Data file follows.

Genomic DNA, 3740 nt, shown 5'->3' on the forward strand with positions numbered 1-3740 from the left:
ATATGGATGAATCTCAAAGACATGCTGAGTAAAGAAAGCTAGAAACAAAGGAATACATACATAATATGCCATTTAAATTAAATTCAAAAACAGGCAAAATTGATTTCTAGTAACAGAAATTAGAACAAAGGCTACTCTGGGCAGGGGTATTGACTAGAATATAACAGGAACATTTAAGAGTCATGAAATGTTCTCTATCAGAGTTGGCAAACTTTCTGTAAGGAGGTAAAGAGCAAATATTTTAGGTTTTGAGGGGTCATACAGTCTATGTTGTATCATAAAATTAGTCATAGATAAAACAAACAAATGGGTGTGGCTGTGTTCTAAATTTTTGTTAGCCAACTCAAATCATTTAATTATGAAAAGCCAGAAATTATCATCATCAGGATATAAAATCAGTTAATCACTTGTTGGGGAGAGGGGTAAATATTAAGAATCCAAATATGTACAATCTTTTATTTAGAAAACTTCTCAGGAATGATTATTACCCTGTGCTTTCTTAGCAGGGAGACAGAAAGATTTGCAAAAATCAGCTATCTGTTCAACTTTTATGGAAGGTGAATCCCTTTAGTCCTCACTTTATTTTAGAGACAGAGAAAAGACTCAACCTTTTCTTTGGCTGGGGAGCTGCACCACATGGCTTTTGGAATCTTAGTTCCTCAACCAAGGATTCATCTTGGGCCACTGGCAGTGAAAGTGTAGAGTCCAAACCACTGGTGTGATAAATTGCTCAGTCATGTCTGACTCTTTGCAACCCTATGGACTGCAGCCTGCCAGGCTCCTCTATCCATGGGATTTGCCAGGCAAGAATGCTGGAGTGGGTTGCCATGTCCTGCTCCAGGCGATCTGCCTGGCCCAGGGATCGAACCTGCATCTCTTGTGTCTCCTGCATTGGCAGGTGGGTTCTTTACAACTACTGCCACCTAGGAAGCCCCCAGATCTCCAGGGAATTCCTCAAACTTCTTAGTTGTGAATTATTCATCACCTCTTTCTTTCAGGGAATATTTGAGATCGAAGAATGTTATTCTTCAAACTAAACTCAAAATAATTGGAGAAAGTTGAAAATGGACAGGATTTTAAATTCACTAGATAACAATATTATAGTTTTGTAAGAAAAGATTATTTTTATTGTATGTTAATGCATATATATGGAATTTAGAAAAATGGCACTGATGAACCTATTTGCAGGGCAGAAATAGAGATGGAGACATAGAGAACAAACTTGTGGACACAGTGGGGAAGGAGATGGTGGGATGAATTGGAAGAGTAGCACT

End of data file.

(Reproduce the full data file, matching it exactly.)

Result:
Genomic DNA, 3740 nt, shown 5'->3' on the forward strand with positions numbered 1-3740 from the left:
ATATGGATGAATCTCAAAGACATGCTGAGTAAAGAAAGCTAGAAACAAAGGAATACATACATAATATGCCATTTAAATTAAATTCAAAAACAGGCAAAATTGATTTCTAGTAACAGAAATTAGAACAAAGGCTACTCTGGGCAGGGGTATTGACTAGAATATAACAGGAACATTTAAGAGTCATGAAATGTTCTCTATCAGAGTTGGCAAACTTTCTGTAAGGAGGTAAAGAGCAAATATTTTAGGTTTTGAGGGGTCATACAGTCTATGTTGTATCATAAAATTAGTCATAGATAAAACAAACAAATGGGTGTGGCTGTGTTCTAAATTTTTGTTAGCCAACTCAAATCATTTAATTATGAAAAGCCAGAAATTATCATCATCAGGATATAAAATCAGTTAATCACTTGTTGGGGAGAGGGGTAAATATTAAGAATCCAAATATGTACAATCTTTTATTTAGAAAACTTCTCAGGAATGATTATTACCCTGTGCTTTCTTAGCAGGGAGACAGAAAGATTTGCAAAAATCAGCTATCTGTTCAACTTTTATGGAAGGTGAATCCCTTTAGTCCTCACTTTATTTTAGAGACAGAGAAAAGACTCAACCTTTTCTTTGGCTGGGGAGCTGCACCACATGGCTTTTGGAATCTTAGTTCCTCAACCAAGGATTCATCTTGGGCCACTGGCAGTGAAAGTGTAGAGTCCAAACCACTGGTGTGATAAATTGCTCAGTCATGTCTGACTCTTTGCAACCCTATGGACTGCAGCCTGCCAGGCTCCTCTATCCATGGGATTTGCCAGGCAAGAATGCTGGAGTGGGTTGCCATGTCCTGCTCCAGGCGATCTGCCTGGCCCAGGGATCGAACCTGCATCTCTTGTGTCTCCTGCATTGGCAGGTGGGTTCTTTACAACTACTGCCACCTAGGAAGCCCCCAGATCTCCAGGGAATTCCTCAAACTTCTTAGTTGTGAATTATTCATCACCTCTTTCTTTCAGGGAATATTTGAGATCGAAGAATGTTATTCTTCAAACTAAACTCAAAATAATTGGAGAAAGTTGAAAATGGACAGGATTTTAAATTCACTAGATAACAATATTATAGTTTTGTAAGAAAAGATTATTTTTATTGTATGTTAATGCATATATATGGAATTTAGAAAAATGGCACTGATGAACCTATTTGCAGGGCAGAAATAGAGATGGAGACATAGAGAACAAACTTGTGGACACAGTGGGGAAGGAGATGGTGGGATGAATTGGAAGAGTAGCACT